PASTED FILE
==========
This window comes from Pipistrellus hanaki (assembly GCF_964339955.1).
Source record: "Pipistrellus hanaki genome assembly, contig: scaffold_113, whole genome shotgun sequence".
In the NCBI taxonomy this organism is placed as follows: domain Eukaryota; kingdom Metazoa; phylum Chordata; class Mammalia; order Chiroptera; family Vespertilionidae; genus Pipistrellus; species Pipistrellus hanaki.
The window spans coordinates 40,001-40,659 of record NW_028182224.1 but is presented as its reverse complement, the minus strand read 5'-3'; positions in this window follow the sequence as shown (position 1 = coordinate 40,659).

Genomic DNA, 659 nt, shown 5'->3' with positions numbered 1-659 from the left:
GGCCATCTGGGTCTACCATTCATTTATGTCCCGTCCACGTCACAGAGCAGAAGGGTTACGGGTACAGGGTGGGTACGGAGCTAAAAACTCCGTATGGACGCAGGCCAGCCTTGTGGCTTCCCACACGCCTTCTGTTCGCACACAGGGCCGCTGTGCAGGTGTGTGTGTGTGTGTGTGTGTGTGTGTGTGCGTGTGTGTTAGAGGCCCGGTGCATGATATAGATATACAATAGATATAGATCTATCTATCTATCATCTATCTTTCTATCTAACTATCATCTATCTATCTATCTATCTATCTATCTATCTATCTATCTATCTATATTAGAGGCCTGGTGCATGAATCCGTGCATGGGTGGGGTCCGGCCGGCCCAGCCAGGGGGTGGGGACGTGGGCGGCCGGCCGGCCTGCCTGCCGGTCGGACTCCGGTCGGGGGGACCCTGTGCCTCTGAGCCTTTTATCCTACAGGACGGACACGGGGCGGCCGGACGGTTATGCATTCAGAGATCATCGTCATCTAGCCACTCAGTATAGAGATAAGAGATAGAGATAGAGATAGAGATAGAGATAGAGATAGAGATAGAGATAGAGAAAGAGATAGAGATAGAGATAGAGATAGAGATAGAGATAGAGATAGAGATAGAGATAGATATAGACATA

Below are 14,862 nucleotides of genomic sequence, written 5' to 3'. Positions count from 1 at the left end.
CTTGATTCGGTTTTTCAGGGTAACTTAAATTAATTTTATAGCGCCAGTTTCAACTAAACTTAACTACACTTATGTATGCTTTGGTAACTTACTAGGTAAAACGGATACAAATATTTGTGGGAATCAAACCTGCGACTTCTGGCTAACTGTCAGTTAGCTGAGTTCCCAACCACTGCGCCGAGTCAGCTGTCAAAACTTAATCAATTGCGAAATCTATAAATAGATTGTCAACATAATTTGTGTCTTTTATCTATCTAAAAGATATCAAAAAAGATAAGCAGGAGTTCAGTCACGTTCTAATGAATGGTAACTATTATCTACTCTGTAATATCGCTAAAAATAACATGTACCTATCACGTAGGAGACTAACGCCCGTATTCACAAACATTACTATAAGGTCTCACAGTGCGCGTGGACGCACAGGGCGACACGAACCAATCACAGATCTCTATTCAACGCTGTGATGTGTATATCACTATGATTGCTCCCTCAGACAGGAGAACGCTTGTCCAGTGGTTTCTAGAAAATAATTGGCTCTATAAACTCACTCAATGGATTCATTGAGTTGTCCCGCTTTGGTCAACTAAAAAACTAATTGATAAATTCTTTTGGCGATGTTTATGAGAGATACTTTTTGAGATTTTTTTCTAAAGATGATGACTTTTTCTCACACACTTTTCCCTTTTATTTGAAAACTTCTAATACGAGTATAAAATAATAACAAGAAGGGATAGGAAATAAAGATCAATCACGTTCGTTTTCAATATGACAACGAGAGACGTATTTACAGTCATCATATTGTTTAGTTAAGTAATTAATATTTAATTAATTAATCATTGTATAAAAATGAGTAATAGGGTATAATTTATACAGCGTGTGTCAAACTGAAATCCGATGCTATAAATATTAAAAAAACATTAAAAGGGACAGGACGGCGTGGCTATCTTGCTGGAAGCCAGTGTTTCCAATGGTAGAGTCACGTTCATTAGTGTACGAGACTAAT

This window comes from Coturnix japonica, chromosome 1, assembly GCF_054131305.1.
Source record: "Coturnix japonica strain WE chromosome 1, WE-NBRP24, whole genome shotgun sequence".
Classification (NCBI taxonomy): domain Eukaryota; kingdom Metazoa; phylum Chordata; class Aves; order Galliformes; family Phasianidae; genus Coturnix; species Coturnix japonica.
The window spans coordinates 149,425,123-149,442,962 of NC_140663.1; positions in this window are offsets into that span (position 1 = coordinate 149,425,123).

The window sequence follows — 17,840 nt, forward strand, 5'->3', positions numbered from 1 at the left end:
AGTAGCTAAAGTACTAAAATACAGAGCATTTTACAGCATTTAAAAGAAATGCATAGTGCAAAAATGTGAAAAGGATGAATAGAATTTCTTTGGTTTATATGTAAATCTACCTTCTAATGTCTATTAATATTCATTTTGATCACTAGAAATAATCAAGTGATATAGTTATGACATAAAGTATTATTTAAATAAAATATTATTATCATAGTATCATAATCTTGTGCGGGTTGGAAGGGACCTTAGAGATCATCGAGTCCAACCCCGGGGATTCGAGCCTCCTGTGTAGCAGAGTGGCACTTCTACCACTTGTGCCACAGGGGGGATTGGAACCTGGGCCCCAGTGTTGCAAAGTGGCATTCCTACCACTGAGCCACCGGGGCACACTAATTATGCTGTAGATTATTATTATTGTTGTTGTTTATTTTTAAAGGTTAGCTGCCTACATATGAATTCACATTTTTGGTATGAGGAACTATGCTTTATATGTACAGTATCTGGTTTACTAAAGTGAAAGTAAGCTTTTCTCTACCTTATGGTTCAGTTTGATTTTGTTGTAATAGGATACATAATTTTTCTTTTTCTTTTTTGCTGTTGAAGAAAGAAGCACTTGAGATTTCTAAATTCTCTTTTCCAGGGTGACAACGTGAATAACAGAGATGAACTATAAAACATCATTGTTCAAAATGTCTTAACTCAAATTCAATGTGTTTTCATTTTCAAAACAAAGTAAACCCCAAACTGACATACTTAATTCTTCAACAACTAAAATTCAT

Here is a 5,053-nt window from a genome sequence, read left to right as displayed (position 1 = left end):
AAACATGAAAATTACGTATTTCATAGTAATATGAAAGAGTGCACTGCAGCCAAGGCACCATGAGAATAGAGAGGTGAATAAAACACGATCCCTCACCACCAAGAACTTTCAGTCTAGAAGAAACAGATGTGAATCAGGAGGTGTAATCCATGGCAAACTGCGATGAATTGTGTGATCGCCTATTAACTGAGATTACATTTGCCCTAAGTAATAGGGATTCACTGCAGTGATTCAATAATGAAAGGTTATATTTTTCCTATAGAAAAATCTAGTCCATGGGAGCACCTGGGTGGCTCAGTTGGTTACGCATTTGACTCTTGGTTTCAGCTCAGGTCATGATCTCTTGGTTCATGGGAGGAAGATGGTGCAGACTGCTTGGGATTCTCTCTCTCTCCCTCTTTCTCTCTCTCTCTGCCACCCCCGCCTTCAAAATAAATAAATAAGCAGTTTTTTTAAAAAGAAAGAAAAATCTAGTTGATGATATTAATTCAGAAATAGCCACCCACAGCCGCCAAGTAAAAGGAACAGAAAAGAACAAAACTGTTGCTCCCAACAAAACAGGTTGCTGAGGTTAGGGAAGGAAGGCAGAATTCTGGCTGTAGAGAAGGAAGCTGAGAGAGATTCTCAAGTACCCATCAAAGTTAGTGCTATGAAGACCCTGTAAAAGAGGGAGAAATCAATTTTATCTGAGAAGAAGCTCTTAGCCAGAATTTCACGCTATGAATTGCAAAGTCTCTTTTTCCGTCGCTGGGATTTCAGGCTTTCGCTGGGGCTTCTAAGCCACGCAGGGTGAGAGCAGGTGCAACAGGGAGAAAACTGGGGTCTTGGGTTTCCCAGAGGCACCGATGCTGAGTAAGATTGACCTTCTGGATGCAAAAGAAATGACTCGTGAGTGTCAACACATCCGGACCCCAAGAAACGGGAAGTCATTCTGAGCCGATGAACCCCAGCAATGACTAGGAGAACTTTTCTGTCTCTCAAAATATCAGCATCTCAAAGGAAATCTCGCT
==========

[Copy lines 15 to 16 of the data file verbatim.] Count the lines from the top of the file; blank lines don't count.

Here is a 5,053-nt window from a genome sequence, read left to right as displayed (position 1 = left end):
AAACATGAAAATTACGTATTTCATAGTAATATGAAAGAGTGCACTGCAGCCAAGGCACCATGAGAATAGAGAGGTGAATAAAACACGATCCCTCACCACCAAGAACTTTCAGTCTAGAAGAAACAGATGTGAATCAGGAGGTGTAATCCATGGCAAACTGCGATGAATTGTGTGATCGCCTATTAACTGAGATTACATTTGCCCTAAGTAATAGGGATTCACTGCAGTGATTCAATAATGAAAGGTTATATTTTTCCTATAGAAAAATCTAGTCCATGGGAGCACCTGGGTGGCTCAGTTGGTTACGCATTTGACTCTTGGTTTCAGCTCAGGTCATGATCTCTTGGTTCATGGGAGGAAGATGGTGCAGACTGCTTGGGATTCTCTCTCTCTCCCTCTTTCTCTCTCTCTCTGCCACCCCCGCCTTCAAAATAAATAAATAAGCAGTTTTTTTAAAAAGAAAGAAAAATCTAGTTGATGATATTAATTCAGAAATAGCCACCCACAGCCGCCAAGTAAAAGGAACAGAAAAGAACAAAACTGTTGCTCCCAACAAAACAGGTTGCTGAGGTTAGGGAAGGAAGGCAGAATTCTGGCTGTAGAGAAGGAAGCTGAGAGAGATTCTCAAGTACCCATCAAAGTTAGTGCTATGAAGACCCTGTAAAAGAGGGAGAAATCAATTTTATCTGAGAAGAAGCTCTTAGCCAGAATTTCACGCTATGAATTGCAAAGTCTCTTTTTCCGTCGCTGGGATTTCAGGCTTTCGCTGGGGCTTCTAAGCCACGCAGGGTGAGAGCAGGTGCAACAGGGAGAAAACTGGGGTCTTGGGTTTCCCAGAGGCACCGATGCTGAGTAAGATTGACCTTCTGGATGCAAAAGAAATGACTCGTGAGTGTCAACACATCCGGACCCCAAGAAACGGGAAGTCATTCTGAGCCGATGAACCCCAGCAATGACTAGGAGAACTTTTCTGTCTCTCAAAATATCAGCATCTCAAAGGAAATCTCGCT